Sweden to introduce mandatory reporting of illegals by public employees with fines imposed for those who don’t comply

FILE - Swedish Migration Minister Maria Malmer Stenergard speaks with the media as she arrives for a meeting of EU interior ministers at the European Council in Brussels on Thursday, March 9, 2023. (AP Photo/Virginia Mayo)
By Thomas Brooke
3 Min Read

The Swedish government is seeking to crack down on illegal immigration by introducing a mandatory requirement for public institutions to report instances when they come into contact with migrants in an irregular situation amid reports that more than 100,000 people are living in the country illegally.

At a press conference on Thursday, Swedish Migration Minister Maria Malmer Stenergard announced that employees of public institutions will soon be obliged to notify the authorities of encounters with illegal immigrants and may face punitive action should they not comply.

“The proposal for mandatory reporting of illegals in the public sector can counteract the shadow society,” Stenergard told the press.

She explained the move is “an important step in the paradigm shift that the current government is implementing in migration policy.”

Public offices that may be compelled to report illegal immigrants could include job centers, social welfare offices, and libraries, although some institutions may be exempt.

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“Healthcare services may be exempted from the obligation to report illegal immigrants; it is not clear yet whether schools will also be exempted,” Stenergard said.

Those who are found not to comply with the reporting requirements could find themselves in trouble.

“We have rules today about misconduct, and it could be a civil procedure where fines are involved. But the investigator must look at what is reasonable and appropriate in terms of consequences,” said the minister.

She added the plans were necessary to crack down on the estimated 100,000 individuals currently living in Sweden without permission.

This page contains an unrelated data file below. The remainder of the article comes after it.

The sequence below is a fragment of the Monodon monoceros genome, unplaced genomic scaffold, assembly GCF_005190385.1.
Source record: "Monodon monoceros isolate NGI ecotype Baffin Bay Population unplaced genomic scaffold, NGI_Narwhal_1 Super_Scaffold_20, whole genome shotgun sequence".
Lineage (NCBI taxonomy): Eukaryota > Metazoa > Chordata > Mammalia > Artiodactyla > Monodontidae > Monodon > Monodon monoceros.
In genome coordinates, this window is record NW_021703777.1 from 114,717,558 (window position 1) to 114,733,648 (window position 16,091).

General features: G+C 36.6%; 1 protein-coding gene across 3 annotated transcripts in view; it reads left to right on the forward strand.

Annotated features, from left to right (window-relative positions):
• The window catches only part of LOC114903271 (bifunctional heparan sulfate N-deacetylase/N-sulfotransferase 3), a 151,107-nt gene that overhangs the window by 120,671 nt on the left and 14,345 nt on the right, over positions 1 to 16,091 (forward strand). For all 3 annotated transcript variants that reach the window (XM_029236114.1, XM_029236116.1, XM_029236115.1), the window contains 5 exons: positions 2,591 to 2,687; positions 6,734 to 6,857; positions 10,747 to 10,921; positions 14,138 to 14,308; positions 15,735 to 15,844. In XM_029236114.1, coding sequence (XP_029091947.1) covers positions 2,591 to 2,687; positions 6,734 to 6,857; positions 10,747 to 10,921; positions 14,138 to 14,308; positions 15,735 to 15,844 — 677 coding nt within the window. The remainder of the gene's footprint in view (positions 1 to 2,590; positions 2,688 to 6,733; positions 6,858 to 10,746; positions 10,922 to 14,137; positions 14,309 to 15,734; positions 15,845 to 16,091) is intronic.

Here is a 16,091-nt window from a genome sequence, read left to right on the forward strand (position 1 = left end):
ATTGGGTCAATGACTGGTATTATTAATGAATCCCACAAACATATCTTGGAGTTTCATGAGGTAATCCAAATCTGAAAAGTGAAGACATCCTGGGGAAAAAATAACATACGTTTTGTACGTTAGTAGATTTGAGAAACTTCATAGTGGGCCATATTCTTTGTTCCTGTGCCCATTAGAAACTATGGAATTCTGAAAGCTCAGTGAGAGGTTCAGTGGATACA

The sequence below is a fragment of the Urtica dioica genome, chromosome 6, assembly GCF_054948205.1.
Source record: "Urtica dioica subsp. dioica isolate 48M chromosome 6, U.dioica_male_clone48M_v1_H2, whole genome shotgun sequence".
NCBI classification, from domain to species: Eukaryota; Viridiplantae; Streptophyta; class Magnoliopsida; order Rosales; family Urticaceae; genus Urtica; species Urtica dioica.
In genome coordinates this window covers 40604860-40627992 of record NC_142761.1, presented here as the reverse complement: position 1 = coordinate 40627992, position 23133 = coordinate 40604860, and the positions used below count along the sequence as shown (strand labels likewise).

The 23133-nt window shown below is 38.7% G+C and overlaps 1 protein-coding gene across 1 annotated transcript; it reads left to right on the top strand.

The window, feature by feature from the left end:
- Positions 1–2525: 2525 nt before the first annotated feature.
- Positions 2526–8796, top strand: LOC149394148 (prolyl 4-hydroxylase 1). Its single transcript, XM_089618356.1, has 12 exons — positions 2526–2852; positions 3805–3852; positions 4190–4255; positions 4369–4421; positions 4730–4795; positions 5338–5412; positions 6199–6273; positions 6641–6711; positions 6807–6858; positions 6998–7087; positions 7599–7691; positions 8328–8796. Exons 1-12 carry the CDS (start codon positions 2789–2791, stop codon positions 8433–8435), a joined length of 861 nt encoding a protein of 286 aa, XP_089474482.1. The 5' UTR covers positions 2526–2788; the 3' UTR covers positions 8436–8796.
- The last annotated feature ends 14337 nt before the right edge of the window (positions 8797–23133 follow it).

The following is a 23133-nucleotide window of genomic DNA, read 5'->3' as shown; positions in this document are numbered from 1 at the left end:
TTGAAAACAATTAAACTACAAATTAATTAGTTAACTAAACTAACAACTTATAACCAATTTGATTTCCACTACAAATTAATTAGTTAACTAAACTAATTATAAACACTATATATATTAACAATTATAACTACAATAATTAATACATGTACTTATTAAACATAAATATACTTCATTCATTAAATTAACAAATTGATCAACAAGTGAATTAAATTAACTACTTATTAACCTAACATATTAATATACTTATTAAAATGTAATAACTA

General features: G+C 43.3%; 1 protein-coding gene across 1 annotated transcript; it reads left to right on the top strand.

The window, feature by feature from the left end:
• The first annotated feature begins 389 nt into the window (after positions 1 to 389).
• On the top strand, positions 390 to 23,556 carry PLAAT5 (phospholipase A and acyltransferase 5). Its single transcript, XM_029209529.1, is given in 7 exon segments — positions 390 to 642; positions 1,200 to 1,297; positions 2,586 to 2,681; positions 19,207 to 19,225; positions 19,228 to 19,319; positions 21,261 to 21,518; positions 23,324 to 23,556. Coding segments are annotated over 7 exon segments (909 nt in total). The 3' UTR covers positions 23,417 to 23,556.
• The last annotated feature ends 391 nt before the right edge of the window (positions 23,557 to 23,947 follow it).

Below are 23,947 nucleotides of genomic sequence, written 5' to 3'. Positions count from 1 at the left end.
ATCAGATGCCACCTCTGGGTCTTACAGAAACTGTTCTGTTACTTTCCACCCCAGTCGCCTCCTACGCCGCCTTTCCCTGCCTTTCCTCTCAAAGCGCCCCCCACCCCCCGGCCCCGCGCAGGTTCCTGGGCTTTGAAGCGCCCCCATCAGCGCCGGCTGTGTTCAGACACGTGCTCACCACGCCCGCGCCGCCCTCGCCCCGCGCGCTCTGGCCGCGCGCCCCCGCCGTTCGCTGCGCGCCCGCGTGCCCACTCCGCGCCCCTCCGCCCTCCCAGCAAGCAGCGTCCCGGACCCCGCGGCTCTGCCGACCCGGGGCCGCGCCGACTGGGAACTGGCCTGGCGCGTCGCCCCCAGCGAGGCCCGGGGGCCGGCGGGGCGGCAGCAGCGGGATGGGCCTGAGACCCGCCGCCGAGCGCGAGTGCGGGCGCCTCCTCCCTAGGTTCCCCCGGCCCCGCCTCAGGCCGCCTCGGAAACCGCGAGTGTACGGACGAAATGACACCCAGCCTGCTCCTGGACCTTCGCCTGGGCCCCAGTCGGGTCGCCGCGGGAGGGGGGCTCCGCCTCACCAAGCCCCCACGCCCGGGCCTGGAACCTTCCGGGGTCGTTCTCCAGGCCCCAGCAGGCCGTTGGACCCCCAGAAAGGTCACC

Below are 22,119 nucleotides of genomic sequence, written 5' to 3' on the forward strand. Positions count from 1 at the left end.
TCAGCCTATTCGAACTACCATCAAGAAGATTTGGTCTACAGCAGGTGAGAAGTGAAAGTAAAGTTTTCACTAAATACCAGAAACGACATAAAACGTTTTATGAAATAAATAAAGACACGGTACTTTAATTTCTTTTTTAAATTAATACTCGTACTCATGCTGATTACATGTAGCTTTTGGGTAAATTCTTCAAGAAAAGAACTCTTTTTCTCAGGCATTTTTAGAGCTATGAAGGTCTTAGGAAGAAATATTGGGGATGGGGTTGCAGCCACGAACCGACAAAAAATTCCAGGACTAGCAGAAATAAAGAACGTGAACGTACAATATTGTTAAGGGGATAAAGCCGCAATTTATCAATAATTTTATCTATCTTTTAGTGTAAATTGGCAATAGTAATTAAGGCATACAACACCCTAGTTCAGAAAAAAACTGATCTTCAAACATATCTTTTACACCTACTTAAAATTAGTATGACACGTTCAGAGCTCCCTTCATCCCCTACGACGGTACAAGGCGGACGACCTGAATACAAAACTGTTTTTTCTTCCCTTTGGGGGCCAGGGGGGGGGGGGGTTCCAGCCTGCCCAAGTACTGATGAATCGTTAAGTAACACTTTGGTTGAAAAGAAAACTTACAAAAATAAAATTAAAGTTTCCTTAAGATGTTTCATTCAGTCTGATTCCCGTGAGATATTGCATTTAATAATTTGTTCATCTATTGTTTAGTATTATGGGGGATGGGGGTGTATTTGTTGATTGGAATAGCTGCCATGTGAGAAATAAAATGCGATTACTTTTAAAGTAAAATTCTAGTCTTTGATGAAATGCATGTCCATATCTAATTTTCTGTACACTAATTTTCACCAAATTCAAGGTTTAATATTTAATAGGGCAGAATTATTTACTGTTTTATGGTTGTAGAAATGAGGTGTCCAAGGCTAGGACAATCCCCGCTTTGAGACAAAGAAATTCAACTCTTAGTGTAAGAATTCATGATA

Those critical of the plan claim that such a move could dissuade individuals from seeking help from authorities and exacerbate the “shadow society” the minister seeks to eradicate.

In addition to the proposed reporting requirements, the center-right government, propped up by the right-wing Sweden Democrats, plans to extend the use of biometric screening, including the use of fingerprinting and facial recognition, to strengthen checks on people already living in the country.

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“It may involve fingerprints and photographs being taken and stored in more cases and for a longer period of time,” explained Christian Carlsson, migration spokesperson for the co-governing Christian Democrats.

Random immigration checks, which are currently not permitted in the country, may also be introduced.

Additionally, expiry dates on expulsion orders, which currently last for four years, could be extended or abolished, and the government is also exploring the possibility of introducing re-entry bans into the country.

The plans are expected to go through a consultation process ahead of being formally presented in January, with a final report expected in September next year.

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